Finally, a source informed me that the television station, WALB, didn't act on its own in filing the cease and desist order. In fact, the campaign of Ken Hodges contacted the station prior to them filing it and suggested as much. It should be noted that Hodges wife, Melissa, (who works under her maiden name Kill) worked for WALB. I attempted to confirm this revelation with both the Hodges campaign as well as WALB and repeated phone calls and emails were not returned. The film continues to be in limbo. Ken Hodges continues to run for Attorney General of Georgia. Both Dr. Bagnato and Mr. Rehberg continue in their chosen employment and they both have civil law suits currently making their way through the court system against, among others, Ken Hodges.

Update: Tom at SWGA Politics (Southwest Georgia) reports that the wife of Jim Wilcox, station manager at WALB, contributed $500 to Ken Hodges campaign. Furthermore, Hodges wife, upon leaving WALB, took a job at Phoebe Putney Memorial Hospital.

After this piece was originally published, Jim Wilcox, station manager at WALB, contacted me via email to categorically deny that anyone from the Hodges campaign was in contact with them regarding the cease and desist order. He made clear that this was strictly a matter of copyright. It should be noted that the station is well within their rights to protect their copyrights, and no one doubts that the station is well within their legal rigths to protect its trademark.


Anonymous said...

Not only does Mrs. Hodges not work for WALB, she works for Phoebe Putney. Further, for the fiscal year ended July 31, 2008, Phoebe Putney paid the Baudino Law Firm close to $9 MILLION!! It's no secret, it's information contained in their Form 990 on their own website. There is a nasty web been woven.

Mitch said...

Very nicely written. Though I don't believe it's an indictment against all non profit hospitals, as I've been at many that have been struggling (health care finance consultant), I do know that there are many hospitals where you look at what they charge and their activity and wonder why they're doing badly. I hope this movie comes out, and I hope Hodges gets his in the long run.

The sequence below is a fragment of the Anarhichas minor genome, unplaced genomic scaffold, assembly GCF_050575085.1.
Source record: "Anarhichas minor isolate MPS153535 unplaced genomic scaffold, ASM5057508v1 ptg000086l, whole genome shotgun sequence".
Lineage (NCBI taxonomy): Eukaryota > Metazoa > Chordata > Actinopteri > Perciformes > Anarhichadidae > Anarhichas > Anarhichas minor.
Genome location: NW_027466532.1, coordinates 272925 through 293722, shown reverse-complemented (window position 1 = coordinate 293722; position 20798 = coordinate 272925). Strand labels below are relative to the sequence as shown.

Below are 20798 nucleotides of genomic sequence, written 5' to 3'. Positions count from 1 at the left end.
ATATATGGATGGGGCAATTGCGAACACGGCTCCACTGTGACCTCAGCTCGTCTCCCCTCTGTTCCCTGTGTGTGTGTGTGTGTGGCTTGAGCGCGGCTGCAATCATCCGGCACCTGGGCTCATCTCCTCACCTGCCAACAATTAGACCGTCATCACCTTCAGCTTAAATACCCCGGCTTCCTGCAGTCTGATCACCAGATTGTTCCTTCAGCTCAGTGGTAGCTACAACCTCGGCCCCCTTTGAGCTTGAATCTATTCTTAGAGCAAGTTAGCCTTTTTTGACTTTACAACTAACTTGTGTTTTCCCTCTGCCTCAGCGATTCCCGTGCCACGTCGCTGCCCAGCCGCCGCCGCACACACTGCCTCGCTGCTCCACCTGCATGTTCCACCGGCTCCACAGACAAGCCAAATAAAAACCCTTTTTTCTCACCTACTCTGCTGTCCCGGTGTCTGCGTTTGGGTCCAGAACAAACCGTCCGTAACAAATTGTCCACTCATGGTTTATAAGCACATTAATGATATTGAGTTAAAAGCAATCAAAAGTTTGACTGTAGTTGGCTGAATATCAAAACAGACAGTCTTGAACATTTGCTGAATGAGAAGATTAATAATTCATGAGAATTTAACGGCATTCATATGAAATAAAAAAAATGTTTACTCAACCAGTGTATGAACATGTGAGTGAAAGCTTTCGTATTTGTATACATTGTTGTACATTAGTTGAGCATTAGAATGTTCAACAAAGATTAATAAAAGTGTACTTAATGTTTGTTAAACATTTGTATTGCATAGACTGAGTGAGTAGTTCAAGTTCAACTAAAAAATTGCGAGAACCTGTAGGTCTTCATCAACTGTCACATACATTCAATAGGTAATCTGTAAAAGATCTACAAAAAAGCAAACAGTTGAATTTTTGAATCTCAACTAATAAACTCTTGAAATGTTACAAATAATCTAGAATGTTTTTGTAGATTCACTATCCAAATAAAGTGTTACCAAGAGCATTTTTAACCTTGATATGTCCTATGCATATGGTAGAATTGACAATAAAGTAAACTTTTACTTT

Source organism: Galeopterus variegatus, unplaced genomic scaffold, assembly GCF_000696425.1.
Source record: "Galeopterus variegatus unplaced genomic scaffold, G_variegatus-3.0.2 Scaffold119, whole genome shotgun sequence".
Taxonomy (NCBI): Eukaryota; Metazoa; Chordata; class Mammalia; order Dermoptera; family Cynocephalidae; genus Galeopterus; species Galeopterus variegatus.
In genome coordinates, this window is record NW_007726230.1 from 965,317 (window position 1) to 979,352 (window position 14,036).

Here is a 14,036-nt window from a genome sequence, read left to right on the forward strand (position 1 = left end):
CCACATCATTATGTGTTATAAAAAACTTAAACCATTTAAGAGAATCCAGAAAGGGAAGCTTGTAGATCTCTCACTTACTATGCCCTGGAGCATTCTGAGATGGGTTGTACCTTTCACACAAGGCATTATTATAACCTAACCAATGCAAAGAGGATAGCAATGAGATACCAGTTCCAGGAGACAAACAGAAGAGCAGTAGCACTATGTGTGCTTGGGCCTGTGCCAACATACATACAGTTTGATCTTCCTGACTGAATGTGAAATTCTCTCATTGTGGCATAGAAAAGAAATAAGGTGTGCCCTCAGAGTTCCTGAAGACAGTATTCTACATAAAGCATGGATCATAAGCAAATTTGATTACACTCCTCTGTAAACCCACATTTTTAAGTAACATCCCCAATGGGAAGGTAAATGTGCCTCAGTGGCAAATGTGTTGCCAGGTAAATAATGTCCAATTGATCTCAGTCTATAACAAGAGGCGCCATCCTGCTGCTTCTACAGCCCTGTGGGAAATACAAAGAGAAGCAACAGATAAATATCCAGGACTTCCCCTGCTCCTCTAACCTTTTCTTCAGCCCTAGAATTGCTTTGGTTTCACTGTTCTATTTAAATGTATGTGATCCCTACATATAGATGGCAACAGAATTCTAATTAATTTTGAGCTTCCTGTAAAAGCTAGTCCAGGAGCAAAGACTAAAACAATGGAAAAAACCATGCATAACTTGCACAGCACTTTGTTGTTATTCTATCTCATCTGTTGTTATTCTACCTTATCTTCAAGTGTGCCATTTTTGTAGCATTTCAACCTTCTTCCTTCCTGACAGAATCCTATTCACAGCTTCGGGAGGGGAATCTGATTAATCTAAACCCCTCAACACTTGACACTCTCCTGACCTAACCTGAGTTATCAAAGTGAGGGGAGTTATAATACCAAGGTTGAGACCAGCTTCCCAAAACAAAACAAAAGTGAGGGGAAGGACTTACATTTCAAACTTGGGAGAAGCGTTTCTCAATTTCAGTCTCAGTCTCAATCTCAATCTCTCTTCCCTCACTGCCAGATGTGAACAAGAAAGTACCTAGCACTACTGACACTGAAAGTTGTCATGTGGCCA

mike volpe said...

I agree that there are plenty of non profits that serve their function. Unfortunately, in this situation, it's likely that the industry as a whole is indicted. I do believe, however, that the tax payers get fleeced for hundreds of billions yearly from the ones that take advantage of the system.

Tom said...

It's worth noting that Phoebe isn't the typical non-profit hospital. Many non-profits struggle to break even because they aren't focused on the money.

Phoebe Putney, however, is an exception. They operate as a for-profit operation, but then refocus "profits" into purchases that are questionable. They bought an old middle school that was right across the street from the hospital with no public bidding for the building. They have pressed for eminent domain to seize the house of an old lady so they could open a day care for their employees (probably justified under Georgia law because they also offer a state-funded pre-kindergarten program as well). They have even pressed employees to take political action that the hospital saw as advantageous.

Phoebe isn't the typical non-profit, so I easily argue that this isn't an indictment against non-profits in general. However, it is worth looking at to ensure that your non-profit is doing what they were originally tasked to do.

mike volpe said...

All of this is true, however, while the movie focuses on Phoebe Putney, Rehberg and Bagnato looked at the financials of hundreds of non profits. Dr. Bagnato told me that he was stunned by the pattern of non profits being flushed with cash. Like I said, I found something similar in Washington state.

Again, I don't want people to think that every non profit is operating in a way that they shouldn't but I do believe far too many of them do.

Mitch said...

I'm in New York state, and I know that many hospitals are struggling, to the point where there's either a lot of mergers or closings. Then again, maybe a part of it is if hospitals have to compete with for profit hospitals, which we don't have here.

mike volpe said...

There is something to do that as well. Often, non profits have trouble competing because the poor wouldn't be able to come to the for profit hospital and so the non profits wind up having all sorts of patients with little ability to pay.

I know that Senator Grassley has a major investigation, in part as a result of the movie, about the manner in which these non profits operate.

I definitely agree with you Mitch that there are plenty that struggle. I think if you try and hold to your mission then it's very difficult to survive as a non profit hospital.